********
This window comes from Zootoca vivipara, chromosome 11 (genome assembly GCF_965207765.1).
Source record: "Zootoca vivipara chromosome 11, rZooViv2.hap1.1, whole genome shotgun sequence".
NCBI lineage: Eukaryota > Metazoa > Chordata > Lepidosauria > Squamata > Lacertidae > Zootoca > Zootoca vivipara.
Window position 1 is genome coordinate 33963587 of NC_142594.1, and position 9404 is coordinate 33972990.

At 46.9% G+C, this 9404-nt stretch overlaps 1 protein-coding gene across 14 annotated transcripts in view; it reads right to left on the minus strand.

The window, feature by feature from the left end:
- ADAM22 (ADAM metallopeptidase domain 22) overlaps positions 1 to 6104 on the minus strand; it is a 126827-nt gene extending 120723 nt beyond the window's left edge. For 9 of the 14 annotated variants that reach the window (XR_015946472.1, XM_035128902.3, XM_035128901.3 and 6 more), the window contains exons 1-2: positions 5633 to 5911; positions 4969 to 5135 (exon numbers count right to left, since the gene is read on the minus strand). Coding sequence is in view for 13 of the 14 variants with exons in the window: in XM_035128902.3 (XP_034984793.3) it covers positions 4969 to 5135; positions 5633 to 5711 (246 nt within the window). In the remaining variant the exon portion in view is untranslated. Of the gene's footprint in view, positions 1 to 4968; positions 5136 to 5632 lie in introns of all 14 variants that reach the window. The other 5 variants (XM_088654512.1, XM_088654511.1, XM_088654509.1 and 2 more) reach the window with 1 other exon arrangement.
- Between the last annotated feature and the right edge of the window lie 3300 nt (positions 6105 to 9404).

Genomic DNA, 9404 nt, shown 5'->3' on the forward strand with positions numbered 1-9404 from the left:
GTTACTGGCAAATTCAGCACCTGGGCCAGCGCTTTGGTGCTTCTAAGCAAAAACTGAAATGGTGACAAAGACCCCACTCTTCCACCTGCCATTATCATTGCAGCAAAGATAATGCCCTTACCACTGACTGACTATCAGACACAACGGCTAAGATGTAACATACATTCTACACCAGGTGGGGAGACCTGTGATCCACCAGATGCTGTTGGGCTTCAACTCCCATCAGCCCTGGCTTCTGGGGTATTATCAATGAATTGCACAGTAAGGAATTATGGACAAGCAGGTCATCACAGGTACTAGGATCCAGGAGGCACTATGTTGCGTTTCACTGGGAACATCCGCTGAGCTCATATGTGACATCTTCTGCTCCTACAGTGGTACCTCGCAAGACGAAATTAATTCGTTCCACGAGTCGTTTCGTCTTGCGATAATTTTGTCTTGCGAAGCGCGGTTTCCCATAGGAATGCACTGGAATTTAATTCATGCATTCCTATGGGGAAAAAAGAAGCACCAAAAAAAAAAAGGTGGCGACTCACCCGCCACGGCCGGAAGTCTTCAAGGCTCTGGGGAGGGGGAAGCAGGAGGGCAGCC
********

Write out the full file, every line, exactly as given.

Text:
This window comes from Zootoca vivipara, chromosome 11 (genome assembly GCF_965207765.1).
Source record: "Zootoca vivipara chromosome 11, rZooViv2.hap1.1, whole genome shotgun sequence".
NCBI lineage: Eukaryota > Metazoa > Chordata > Lepidosauria > Squamata > Lacertidae > Zootoca > Zootoca vivipara.
Window position 1 is genome coordinate 33963587 of NC_142594.1, and position 9404 is coordinate 33972990.

At 46.9% G+C, this 9404-nt stretch overlaps 1 protein-coding gene across 14 annotated transcripts in view; it reads right to left on the minus strand.

The window, feature by feature from the left end:
- ADAM22 (ADAM metallopeptidase domain 22) overlaps positions 1 to 6104 on the minus strand; it is a 126827-nt gene extending 120723 nt beyond the window's left edge. For 9 of the 14 annotated variants that reach the window (XR_015946472.1, XM_035128902.3, XM_035128901.3 and 6 more), the window contains exons 1-2: positions 5633 to 5911; positions 4969 to 5135 (exon numbers count right to left, since the gene is read on the minus strand). Coding sequence is in view for 13 of the 14 variants with exons in the window: in XM_035128902.3 (XP_034984793.3) it covers positions 4969 to 5135; positions 5633 to 5711 (246 nt within the window). In the remaining variant the exon portion in view is untranslated. Of the gene's footprint in view, positions 1 to 4968; positions 5136 to 5632 lie in introns of all 14 variants that reach the window. The other 5 variants (XM_088654512.1, XM_088654511.1, XM_088654509.1 and 2 more) reach the window with 1 other exon arrangement.
- Between the last annotated feature and the right edge of the window lie 3300 nt (positions 6105 to 9404).

Genomic DNA, 9404 nt, shown 5'->3' on the forward strand with positions numbered 1-9404 from the left:
GTTACTGGCAAATTCAGCACCTGGGCCAGCGCTTTGGTGCTTCTAAGCAAAAACTGAAATGGTGACAAAGACCCCACTCTTCCACCTGCCATTATCATTGCAGCAAAGATAATGCCCTTACCACTGACTGACTATCAGACACAACGGCTAAGATGTAACATACATTCTACACCAGGTGGGGAGACCTGTGATCCACCAGATGCTGTTGGGCTTCAACTCCCATCAGCCCTGGCTTCTGGGGTATTATCAATGAATTGCACAGTAAGGAATTATGGACAAGCAGGTCATCACAGGTACTAGGATCCAGGAGGCACTATGTTGCGTTTCACTGGGAACATCCGCTGAGCTCATATGTGACATCTTCTGCTCCTACAGTGGTACCTCGCAAGACGAAATTAATTCGTTCCACGAGTCGTTTCGTCTTGCGATAATTTTGTCTTGCGAAGCGCGGTTTCCCATAGGAATGCACTGGAATTTAATTCATGCATTCCTATGGGGAAAAAAGAAGCACCAAAAAAAAAAAGGTGGCGACTCACCCGCCACGGCCGGAAGTCTTCAAGGCTCTGGGGAGGGGGAAGCAGGAGGGCAGCC